Nowhere could this be more true than for those of us who have microscopic back yards. I've blogged about this before - the difficulty in developing landscaping and other outdoor amenities when all there is to work with is an afterthought in the way of a space. I estimate our back yard at about eighteen hundred square feet - a small fraction of our indoor square footage.
But that doesn't mean it can't be put to productive use, and I've also blogged about that before. In January of 2011, I published this post describing our use of stock tanks as garden implements. Stock tanks work well in small spaces because they have such a tiny footprint and because they protect their contents from damage and contamination in an intensively-used small outdoor space.
We are now about eighteen months into our backyard gardening experiment, and I was surprised yesterday to discover that we have already produced about four hundred dollars worth of our own food just from this small effort.
Most hobbies positively eat cash. It's nice to have a hobby that YOU can eat rather than the other way around, a hobby that actually PAYS in return for the effort put into it. Plus if you are a foodie (as we are), you know that you simply cannot cook effectively without top-quality fresh ingredients. Once we got used to the superior taste of our own herbs, fruit and vegetables, we had no problem motivating ourselves to keep up with the gardening effort. We simply cannot buy stuff that tastes this good, not for any amount of money. In sooth, we're now spoiled, and slaves to our stock tanks.:-)
Anyway, my point here is to re-emphasize that, just because most back yards are tiny in Centerpointe, it doesn't mean that you are shut out of productive activities like this, if that's your interest. A small space should not be a discouragement. You have to actually put some work into a hobby of this type, sure, but it can be rewarding both financially and in terms of quality of life. Houston has many things working against it in terms of quality of life: it's not pretty, it's hot, it's humid, there aren't many outdoor recreational opportunities. But one thing it DOES have going for it is a spectacular climate for growing food year-round.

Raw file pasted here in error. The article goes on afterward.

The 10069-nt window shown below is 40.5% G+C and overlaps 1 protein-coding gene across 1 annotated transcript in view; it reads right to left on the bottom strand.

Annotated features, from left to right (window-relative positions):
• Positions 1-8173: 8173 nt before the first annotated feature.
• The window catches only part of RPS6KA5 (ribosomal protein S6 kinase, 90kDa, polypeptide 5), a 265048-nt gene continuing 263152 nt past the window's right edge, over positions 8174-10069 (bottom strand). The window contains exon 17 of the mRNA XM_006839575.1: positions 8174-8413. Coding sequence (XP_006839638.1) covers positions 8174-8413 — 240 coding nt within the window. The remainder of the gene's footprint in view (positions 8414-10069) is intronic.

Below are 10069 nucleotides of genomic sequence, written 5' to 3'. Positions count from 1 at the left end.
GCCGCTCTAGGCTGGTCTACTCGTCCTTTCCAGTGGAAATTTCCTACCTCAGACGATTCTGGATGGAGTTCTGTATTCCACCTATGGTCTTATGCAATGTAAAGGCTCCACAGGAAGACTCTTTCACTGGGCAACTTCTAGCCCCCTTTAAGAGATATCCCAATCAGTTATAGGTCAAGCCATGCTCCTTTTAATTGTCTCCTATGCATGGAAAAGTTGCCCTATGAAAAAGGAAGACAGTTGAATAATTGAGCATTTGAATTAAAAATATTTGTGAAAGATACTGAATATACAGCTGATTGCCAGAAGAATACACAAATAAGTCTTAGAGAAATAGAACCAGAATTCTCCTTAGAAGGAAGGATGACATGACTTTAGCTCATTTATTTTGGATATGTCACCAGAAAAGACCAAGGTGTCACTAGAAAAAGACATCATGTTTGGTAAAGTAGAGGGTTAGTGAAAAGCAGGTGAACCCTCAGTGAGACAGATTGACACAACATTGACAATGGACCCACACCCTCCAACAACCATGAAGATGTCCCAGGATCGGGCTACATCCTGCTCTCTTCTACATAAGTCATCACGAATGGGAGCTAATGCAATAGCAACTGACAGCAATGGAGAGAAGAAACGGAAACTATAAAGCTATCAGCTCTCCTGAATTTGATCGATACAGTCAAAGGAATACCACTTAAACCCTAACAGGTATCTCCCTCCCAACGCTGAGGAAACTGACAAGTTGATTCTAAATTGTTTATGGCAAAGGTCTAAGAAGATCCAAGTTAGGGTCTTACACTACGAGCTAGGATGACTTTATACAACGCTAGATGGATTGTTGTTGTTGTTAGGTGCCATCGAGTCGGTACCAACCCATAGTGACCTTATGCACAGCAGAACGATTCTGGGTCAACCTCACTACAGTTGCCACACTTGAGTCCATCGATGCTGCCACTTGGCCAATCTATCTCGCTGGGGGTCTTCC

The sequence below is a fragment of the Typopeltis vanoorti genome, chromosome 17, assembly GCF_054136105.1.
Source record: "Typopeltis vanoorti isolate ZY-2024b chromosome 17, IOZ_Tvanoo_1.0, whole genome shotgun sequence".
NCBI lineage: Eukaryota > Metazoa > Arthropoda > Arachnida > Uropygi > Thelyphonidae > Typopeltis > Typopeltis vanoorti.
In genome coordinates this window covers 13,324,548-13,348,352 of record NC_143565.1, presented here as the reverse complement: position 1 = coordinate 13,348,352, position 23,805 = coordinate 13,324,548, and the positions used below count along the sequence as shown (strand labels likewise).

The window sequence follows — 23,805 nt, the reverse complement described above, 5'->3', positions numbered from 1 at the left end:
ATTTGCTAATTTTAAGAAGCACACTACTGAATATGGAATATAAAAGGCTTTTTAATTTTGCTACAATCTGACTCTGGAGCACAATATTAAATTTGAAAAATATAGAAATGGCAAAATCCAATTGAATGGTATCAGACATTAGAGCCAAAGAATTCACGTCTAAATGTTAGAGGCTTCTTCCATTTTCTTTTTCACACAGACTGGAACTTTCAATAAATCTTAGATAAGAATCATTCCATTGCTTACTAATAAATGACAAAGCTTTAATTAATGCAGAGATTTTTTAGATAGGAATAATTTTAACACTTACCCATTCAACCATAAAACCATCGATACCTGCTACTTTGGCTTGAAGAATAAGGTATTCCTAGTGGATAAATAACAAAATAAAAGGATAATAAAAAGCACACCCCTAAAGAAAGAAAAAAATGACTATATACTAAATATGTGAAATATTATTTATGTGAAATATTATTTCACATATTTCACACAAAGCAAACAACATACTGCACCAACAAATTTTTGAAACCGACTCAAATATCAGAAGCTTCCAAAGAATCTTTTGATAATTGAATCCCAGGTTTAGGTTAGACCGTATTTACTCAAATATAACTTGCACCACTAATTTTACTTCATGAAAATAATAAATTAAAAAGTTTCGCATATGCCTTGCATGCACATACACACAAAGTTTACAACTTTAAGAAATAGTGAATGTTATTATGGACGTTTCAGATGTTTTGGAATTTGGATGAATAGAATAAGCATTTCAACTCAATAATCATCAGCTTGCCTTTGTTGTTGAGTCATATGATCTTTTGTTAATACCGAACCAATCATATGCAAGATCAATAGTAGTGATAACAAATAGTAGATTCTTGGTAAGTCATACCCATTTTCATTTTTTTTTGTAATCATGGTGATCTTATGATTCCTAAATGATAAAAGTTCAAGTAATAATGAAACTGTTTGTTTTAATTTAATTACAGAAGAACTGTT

I'll close with a few other pics of our recent gardening fun.
|This is what the winter onion crop looked like just before harvest in late April 2012. It was not a good year for onions, and I think that was because the La Nina weather effect produced warmer-than-normal temperatures, which caused these onions to stop growing before they got really large. Even with that, we harvested about sixteen pounds of really tasty organic Texas 1015 onions.|
|Sweet potato plants in progress. Whereas onions and tomatoes are cold-weather crops, sweet potatoes do well growing in our hot summers.|
|I'm also now trying my hand at highbush blueberries for the first time. These require a specific acidic soil composition and cannot be put directly into our alkaline coastal soils. I've planted these in mega-containers so that I can control the soil pH more effectively.|